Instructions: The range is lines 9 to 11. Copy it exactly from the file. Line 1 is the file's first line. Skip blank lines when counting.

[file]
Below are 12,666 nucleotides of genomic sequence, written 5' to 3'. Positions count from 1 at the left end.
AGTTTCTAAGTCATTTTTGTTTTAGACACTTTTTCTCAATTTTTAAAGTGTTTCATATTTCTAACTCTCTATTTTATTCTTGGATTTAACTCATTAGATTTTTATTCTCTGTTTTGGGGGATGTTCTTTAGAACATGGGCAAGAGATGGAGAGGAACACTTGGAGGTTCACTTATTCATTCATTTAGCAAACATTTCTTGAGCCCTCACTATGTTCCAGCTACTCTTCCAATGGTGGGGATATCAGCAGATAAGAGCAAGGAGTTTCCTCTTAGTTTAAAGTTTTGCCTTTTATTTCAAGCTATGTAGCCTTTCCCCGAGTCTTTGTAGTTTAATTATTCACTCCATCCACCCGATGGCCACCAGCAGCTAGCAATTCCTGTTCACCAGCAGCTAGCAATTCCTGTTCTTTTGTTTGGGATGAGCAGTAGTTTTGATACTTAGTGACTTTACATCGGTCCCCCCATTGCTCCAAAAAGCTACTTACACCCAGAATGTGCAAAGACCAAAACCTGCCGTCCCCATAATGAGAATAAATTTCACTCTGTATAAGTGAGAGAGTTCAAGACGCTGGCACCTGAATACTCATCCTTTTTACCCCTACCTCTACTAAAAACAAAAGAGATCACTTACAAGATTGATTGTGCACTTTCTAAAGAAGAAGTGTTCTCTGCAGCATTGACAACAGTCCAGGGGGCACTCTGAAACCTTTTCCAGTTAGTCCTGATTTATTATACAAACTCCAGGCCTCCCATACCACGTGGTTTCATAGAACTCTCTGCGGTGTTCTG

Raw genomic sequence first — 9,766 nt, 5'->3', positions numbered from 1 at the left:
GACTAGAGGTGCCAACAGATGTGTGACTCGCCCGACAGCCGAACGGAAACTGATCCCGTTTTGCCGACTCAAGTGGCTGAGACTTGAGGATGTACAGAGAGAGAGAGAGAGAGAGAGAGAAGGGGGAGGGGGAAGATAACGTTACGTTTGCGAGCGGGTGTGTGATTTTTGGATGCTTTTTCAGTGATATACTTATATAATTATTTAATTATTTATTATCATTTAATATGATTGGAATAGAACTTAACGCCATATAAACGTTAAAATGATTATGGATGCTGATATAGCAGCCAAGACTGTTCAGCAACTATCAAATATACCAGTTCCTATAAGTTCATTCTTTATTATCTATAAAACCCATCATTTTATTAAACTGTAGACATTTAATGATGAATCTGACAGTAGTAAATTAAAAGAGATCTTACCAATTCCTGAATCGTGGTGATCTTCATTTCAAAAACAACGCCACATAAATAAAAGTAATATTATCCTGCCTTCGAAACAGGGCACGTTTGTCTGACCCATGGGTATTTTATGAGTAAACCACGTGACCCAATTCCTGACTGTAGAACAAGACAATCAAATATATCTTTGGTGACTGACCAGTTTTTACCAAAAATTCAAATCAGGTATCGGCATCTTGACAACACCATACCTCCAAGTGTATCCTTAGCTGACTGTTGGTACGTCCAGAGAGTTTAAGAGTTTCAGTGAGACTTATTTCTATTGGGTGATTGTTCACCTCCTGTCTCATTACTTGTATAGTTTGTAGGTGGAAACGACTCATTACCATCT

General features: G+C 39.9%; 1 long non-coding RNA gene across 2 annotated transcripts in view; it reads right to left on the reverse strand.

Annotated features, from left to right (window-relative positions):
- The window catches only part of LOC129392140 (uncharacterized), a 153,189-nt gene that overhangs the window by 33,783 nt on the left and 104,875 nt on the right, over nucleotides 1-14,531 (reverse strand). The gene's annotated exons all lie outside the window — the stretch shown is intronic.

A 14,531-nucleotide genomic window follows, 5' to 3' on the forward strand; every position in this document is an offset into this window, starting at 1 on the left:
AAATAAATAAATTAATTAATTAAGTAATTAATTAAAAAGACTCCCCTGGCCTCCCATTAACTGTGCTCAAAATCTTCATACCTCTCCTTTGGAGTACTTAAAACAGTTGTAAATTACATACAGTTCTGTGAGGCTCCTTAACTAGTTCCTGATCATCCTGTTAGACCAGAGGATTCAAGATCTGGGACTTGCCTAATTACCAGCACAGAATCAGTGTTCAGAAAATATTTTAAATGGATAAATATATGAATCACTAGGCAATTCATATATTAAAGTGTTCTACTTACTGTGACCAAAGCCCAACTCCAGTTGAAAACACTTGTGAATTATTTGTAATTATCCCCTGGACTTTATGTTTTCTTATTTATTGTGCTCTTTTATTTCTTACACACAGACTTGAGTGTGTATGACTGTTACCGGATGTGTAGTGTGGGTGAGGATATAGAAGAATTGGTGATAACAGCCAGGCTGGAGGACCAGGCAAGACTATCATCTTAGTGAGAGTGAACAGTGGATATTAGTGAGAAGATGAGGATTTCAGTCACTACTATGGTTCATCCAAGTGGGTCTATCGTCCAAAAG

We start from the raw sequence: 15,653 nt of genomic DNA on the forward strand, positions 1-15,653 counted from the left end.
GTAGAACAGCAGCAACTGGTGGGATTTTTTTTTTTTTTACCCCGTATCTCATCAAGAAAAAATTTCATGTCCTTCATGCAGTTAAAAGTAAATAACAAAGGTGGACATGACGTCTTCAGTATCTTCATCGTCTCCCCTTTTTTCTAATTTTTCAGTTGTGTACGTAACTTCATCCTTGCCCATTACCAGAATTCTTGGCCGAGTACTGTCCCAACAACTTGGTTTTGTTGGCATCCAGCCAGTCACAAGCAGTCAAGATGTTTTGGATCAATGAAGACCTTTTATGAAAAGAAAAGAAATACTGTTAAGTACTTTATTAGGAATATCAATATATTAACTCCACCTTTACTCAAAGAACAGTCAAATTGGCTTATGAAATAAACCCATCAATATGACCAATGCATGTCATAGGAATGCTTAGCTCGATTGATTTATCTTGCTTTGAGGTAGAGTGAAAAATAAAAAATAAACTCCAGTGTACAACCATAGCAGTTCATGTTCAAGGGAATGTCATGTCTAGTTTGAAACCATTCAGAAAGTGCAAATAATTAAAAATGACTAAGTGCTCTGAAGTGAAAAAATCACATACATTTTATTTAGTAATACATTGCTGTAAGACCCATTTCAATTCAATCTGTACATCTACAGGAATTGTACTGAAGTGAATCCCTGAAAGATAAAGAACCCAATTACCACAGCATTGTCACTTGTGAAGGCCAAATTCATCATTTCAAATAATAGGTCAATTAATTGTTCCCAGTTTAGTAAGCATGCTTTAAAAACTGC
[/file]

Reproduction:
AAATAAATAAATTAATTAATTAAGTAATTAATTAAAAAGACTCCCCTGGCCTCCCATTAACTGTGCTCAAAATCTTCATACCTCTCCTTTGGAGTACTTAAAACAGTTGTAAATTACATACAGTTCTGTGAGGCTCCTTAACTAGTTCCTGATCATCCTGTTAGACCAGAGGATTCAAGATCTGGGACTTGCCTAATTACCAGCACAGAATCAGTGTTCAGAAAATATTTTAAATGGATAAATATATGAATCACTAGGCAATTCATATATTAAAGTGTTCTACTTACTGTGACCAAAGCCCAACTCCAGTTGAAAACACTTGTGAATTATTTGTAATTATCCCCTGGACTTTATGTTTTCTTATTTATTGTGCTCTTTTATTTCTTACACACAGACTTGAGTGTGTATGACTGTTACCGGATGTGTAGTGTGGGTGAGGATATAGAAGAATTGGTGATAACAGCCAGGCTGGAGGACCAGGCAAGACTATCATCTTAGTGAGAGTGAACAGTGGATATTAGTGAGAAGATGAGGATTTCAGTCACTACTATGGTTCATCCAAGTGGGTCTATCGTCCAAAAG

We start from the raw sequence: 15,653 nt of genomic DNA on the forward strand, positions 1-15,653 counted from the left end.
GTAGAACAGCAGCAACTGGTGGGATTTTTTTTTTTTTTACCCCGTATCTCATCAAGAAAAAATTTCATGTCCTTCATGCAGTTAAAAGTAAATAACAAAGGTGGACATGACGTCTTCAGTATCTTCATCGTCTCCCCTTTTTTCTAATTTTTCAGTTGTGTACGTAACTTCATCCTTGCCCATTACCAGAATTCTTGGCCGAGTACTGTCCCAACAACTTGGTTTTGTTGGCATCCAGCCAGTCACAAGCAGTCAAGATGTTTTGGATCAATGAAGACCTTTTATGAAAAGAAAAGAAATACTGTTAAGTACTTTATTAGGAATATCAATATATTAACTCCACCTTTACTCAAAGAACAGTCAAATTGGCTTATGAAATAAACCCATCAATATGACCAATGCATGTCATAGGAATGCTTAGCTCGATTGATTTATCTTGCTTTGAGGTAGAGTGAAAAATAAAAAATAAACTCCAGTGTACAACCATAGCAGTTCATGTTCAAGGGAATGTCATGTCTAGTTTGAAACCATTCAGAAAGTGCAAATAATTAAAAATGACTAAGTGCTCTGAAGTGAAAAAATCACATACATTTTATTTAGTAATACATTGCTGTAAGACCCATTTCAATTCAATCTGTACATCTACAGGAATTGTACTGAAGTGAATCCCTGAAAGATAAAGAACCCAATTACCACAGCATTGTCACTTGTGAAGGCCAAATTCATCATTTCAAATAATAGGTCAATTAATTGTTCCCAGTTTAGTAAGCATGCTTTAAAAACTGC